In William Shakespeare’s drama “Othello, the Moor of Venice”, Aristotle’s “tragic hero” observation shows that a classic tragedy is being made. Aristotle is not identifying exact rules for tragedy, simply providing a description of them based on his knowledge from the dramas that he saw or read. A tragedy has various definitions, but the Merriam-Webster version defines it as: “a serious drama typically describing a conflict between the protagonist and a superior force (as destiny) and having a sorrowful or disastrous conclusion that excites pity or terror.” The last part, about disastrous conclusion is relevant for several of Shakespeare’s tragedies, to include Othello. The play “Othello, the Moor of Venice” reveals the perception of a tragic hero. By the end of the play Aristotle’s point of view reveals that every protagonist hero has some type of moral weakness.
The main character, Othello, is a Moor from North Africa. He is the general of the Venetian Army. He secretly married a princess from a distinguished Venetian royal family, Desdemona. Iago, who is jealous of Othello after he was passed up for promotion, was Othello’s alleged friend. Iago created a plan to get revenge on Othello by convincing him that his wife was cheating on him with another man. Iago’s wife, Emilia, helps him accomplish his plan to get revenge. In the end, Othello kills his innocent wife Desdemona in a fit of jealous rage. Iago is eventually caught, but Desdemona had already been killed. He was successful by using Othello’s own flaws against him, which included Othello’s guilt ultimately leading to his suicide.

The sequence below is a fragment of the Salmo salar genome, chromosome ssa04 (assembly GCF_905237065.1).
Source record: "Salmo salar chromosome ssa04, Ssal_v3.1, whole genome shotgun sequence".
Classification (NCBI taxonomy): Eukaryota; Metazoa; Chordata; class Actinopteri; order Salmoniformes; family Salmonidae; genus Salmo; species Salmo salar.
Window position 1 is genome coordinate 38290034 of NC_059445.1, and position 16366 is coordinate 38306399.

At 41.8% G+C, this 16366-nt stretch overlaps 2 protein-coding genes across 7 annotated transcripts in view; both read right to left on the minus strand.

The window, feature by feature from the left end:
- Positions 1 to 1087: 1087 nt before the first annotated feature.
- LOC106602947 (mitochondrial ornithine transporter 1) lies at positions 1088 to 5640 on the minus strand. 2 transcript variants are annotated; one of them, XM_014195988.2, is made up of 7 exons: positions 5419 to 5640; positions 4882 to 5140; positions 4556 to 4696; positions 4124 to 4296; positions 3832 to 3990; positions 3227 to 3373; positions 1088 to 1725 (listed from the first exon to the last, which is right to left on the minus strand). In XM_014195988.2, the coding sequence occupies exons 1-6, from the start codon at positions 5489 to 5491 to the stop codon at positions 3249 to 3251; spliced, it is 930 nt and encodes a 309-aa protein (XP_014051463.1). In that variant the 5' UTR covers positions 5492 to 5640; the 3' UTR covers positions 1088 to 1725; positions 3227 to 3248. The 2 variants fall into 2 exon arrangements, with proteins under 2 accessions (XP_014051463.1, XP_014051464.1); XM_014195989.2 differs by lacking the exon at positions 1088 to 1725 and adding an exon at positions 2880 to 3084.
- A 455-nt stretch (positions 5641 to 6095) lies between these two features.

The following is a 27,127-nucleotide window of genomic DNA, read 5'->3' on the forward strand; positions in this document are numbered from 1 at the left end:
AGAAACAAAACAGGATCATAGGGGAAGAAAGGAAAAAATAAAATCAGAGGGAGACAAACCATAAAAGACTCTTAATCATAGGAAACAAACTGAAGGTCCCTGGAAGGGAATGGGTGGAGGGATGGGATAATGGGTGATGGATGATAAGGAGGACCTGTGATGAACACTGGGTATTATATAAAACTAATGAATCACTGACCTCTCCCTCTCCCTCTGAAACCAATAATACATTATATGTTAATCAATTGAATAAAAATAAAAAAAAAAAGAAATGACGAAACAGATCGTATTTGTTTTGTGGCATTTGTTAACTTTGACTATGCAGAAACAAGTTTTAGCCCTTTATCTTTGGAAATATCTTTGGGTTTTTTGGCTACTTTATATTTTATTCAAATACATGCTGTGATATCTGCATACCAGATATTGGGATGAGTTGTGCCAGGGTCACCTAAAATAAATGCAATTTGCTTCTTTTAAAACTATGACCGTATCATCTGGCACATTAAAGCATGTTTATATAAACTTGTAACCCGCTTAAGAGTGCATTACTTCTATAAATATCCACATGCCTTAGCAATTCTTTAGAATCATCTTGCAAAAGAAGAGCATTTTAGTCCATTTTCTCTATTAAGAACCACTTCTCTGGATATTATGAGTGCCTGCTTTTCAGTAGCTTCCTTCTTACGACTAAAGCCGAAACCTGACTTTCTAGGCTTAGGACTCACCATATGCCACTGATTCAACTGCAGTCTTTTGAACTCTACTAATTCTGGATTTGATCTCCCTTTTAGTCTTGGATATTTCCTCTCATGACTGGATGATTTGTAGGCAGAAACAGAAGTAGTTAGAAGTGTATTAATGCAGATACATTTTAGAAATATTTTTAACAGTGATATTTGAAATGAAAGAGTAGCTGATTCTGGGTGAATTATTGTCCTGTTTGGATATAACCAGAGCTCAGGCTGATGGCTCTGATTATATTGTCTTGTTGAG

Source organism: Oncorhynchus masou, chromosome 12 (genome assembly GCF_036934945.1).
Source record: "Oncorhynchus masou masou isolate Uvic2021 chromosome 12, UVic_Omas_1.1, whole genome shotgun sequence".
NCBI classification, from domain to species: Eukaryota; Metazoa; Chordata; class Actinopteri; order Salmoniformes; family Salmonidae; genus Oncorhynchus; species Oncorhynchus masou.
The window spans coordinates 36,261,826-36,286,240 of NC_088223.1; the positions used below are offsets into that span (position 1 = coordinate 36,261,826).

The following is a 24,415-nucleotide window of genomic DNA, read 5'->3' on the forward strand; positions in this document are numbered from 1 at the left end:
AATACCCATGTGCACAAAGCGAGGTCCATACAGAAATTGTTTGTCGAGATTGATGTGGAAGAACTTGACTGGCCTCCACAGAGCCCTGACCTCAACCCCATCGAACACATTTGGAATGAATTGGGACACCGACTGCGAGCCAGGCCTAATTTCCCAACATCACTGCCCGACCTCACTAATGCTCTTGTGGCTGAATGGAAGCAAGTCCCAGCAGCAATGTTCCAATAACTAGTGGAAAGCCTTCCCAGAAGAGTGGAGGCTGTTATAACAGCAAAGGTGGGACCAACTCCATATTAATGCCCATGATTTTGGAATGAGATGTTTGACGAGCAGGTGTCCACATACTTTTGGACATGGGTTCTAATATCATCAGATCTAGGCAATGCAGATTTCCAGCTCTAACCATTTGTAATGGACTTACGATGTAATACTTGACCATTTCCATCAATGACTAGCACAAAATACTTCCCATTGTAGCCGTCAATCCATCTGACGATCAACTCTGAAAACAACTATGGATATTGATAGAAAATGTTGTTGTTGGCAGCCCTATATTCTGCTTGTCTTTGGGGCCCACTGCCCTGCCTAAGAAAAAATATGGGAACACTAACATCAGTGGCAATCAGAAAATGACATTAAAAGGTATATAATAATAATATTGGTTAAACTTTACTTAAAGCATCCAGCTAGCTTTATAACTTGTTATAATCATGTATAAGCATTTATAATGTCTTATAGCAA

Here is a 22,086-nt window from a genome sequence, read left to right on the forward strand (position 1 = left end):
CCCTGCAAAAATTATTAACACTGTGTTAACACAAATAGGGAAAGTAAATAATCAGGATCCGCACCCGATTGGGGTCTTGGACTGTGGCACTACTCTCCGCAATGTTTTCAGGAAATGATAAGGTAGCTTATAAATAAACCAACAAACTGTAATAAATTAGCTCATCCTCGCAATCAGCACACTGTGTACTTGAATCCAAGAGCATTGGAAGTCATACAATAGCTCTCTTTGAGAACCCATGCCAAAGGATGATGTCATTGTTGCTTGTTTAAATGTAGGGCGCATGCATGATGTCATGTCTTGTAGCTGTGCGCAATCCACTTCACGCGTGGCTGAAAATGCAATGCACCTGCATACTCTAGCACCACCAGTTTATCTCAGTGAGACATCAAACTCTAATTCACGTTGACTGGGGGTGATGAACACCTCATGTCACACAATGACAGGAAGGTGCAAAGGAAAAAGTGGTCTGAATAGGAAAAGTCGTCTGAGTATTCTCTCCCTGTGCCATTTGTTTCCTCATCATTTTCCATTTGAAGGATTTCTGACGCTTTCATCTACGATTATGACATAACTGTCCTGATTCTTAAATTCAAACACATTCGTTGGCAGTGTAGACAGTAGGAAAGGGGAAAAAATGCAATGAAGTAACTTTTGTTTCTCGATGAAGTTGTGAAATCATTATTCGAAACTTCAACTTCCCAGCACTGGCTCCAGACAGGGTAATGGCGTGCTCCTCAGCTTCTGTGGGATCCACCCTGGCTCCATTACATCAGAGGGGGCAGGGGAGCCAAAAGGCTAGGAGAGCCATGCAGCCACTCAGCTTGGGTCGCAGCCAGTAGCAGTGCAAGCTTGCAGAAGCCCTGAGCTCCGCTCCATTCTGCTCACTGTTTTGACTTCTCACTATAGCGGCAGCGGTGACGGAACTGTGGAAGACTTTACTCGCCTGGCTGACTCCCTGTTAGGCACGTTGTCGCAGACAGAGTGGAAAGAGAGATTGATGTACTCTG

According to Aristotle, “tragedy is an imitation of an action of high importance, complete and of some amplitude; in language enhanced by distinct and varying beauties; acted not narrated; by means of pity and ear effecting in purgation of these emotions (Kennedy & Gioia, 2016).”
Shakespeare’s tragic play “Othello, the Moor of Venice” does not meet Aristotle’s version of tragedy. Aristotle first characteristic of a tragedy has a protagonist of outstanding quality and high social position. According to Aristotle, the hero (protagonist) must fall from glory in order to be considered a true tragedy. An average common individual is not glorified nor has a large role in society. Therefore, those that appear perfect who are royalty or considered heroes are thought to be superior to the average person. Subsequently, the hero must encounter a downfall to be considered a tragic hero. Aristotle refers to the downfall as a hamartia, which is the protagonist error or transgression of his or her character (Kennedy & Gioia, 2016). The main protagonist must have a flaw that ultimately makes them responsible for their own destruction and fall.
Something appalling happens to an influential protagonist, Othello, who is destined for suffering, and defeat because of his own flaws. According to Aristotle, Othello’s flaws are brought on by his selfish pride and ego. Othello’s was in a highly respected position as a General, who was strong, brave and respected among others, Othello had a big ego and believed he was great man despite being a North African Moor.